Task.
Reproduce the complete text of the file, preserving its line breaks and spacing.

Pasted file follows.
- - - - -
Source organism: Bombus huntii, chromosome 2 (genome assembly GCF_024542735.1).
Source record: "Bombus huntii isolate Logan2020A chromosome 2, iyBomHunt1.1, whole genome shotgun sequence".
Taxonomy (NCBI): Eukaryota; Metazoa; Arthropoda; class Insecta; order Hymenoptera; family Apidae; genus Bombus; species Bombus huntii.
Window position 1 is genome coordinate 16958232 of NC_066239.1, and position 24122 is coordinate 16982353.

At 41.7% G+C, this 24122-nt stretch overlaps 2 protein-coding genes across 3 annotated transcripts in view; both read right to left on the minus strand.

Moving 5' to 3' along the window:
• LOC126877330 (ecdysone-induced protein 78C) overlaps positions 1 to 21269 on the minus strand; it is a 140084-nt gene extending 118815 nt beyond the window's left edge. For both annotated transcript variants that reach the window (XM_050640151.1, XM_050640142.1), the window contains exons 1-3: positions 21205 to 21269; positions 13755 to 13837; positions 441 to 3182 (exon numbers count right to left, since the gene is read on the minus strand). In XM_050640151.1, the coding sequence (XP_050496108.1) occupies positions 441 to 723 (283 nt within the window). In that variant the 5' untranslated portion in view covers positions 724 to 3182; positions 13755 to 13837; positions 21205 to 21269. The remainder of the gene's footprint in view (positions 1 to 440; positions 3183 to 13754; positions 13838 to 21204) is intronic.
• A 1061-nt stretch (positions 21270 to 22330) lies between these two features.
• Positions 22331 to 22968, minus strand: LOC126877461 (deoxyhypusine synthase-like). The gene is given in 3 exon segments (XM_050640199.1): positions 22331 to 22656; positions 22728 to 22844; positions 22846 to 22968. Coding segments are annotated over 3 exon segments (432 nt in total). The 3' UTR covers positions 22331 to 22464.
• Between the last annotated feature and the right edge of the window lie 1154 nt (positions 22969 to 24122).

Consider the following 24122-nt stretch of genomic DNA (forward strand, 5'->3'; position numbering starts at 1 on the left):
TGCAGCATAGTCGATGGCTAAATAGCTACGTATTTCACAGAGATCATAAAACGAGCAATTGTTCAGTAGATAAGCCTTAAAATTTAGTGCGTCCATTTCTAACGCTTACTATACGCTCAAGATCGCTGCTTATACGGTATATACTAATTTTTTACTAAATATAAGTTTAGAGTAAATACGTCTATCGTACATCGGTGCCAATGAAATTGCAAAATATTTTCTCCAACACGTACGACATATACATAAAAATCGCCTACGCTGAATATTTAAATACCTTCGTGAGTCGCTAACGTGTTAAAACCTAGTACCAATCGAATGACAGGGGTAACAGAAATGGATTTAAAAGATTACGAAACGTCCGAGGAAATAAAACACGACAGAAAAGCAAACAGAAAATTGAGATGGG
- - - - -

Source organism: Bombus huntii, chromosome 2 (genome assembly GCF_024542735.1).
Source record: "Bombus huntii isolate Logan2020A chromosome 2, iyBomHunt1.1, whole genome shotgun sequence".
Taxonomy (NCBI): Eukaryota; Metazoa; Arthropoda; class Insecta; order Hymenoptera; family Apidae; genus Bombus; species Bombus huntii.
Window position 1 is genome coordinate 16958232 of NC_066239.1, and position 24122 is coordinate 16982353.

At 41.7% G+C, this 24122-nt stretch overlaps 2 protein-coding genes across 3 annotated transcripts in view; both read right to left on the minus strand.

Moving 5' to 3' along the window:
• LOC126877330 (ecdysone-induced protein 78C) overlaps positions 1 to 21269 on the minus strand; it is a 140084-nt gene extending 118815 nt beyond the window's left edge. For both annotated transcript variants that reach the window (XM_050640151.1, XM_050640142.1), the window contains exons 1-3: positions 21205 to 21269; positions 13755 to 13837; positions 441 to 3182 (exon numbers count right to left, since the gene is read on the minus strand). In XM_050640151.1, the coding sequence (XP_050496108.1) occupies positions 441 to 723 (283 nt within the window). In that variant the 5' untranslated portion in view covers positions 724 to 3182; positions 13755 to 13837; positions 21205 to 21269. The remainder of the gene's footprint in view (positions 1 to 440; positions 3183 to 13754; positions 13838 to 21204) is intronic.
• A 1061-nt stretch (positions 21270 to 22330) lies between these two features.
• Positions 22331 to 22968, minus strand: LOC126877461 (deoxyhypusine synthase-like). The gene is given in 3 exon segments (XM_050640199.1): positions 22331 to 22656; positions 22728 to 22844; positions 22846 to 22968. Coding segments are annotated over 3 exon segments (432 nt in total). The 3' UTR covers positions 22331 to 22464.
• Between the last annotated feature and the right edge of the window lie 1154 nt (positions 22969 to 24122).

Consider the following 24122-nt stretch of genomic DNA (forward strand, 5'->3'; position numbering starts at 1 on the left):
TGCAGCATAGTCGATGGCTAAATAGCTACGTATTTCACAGAGATCATAAAACGAGCAATTGTTCAGTAGATAAGCCTTAAAATTTAGTGCGTCCATTTCTAACGCTTACTATACGCTCAAGATCGCTGCTTATACGGTATATACTAATTTTTTACTAAATATAAGTTTAGAGTAAATACGTCTATCGTACATCGGTGCCAATGAAATTGCAAAATATTTTCTCCAACACGTACGACATATACATAAAAATCGCCTACGCTGAATATTTAAATACCTTCGTGAGTCGCTAACGTGTTAAAACCTAGTACCAATCGAATGACAGGGGTAACAGAAATGGATTTAAAAGATTACGAAACGTCCGAGGAAATAAAACACGACAGAAAAGCAAACAGAAAATTGAGATGGG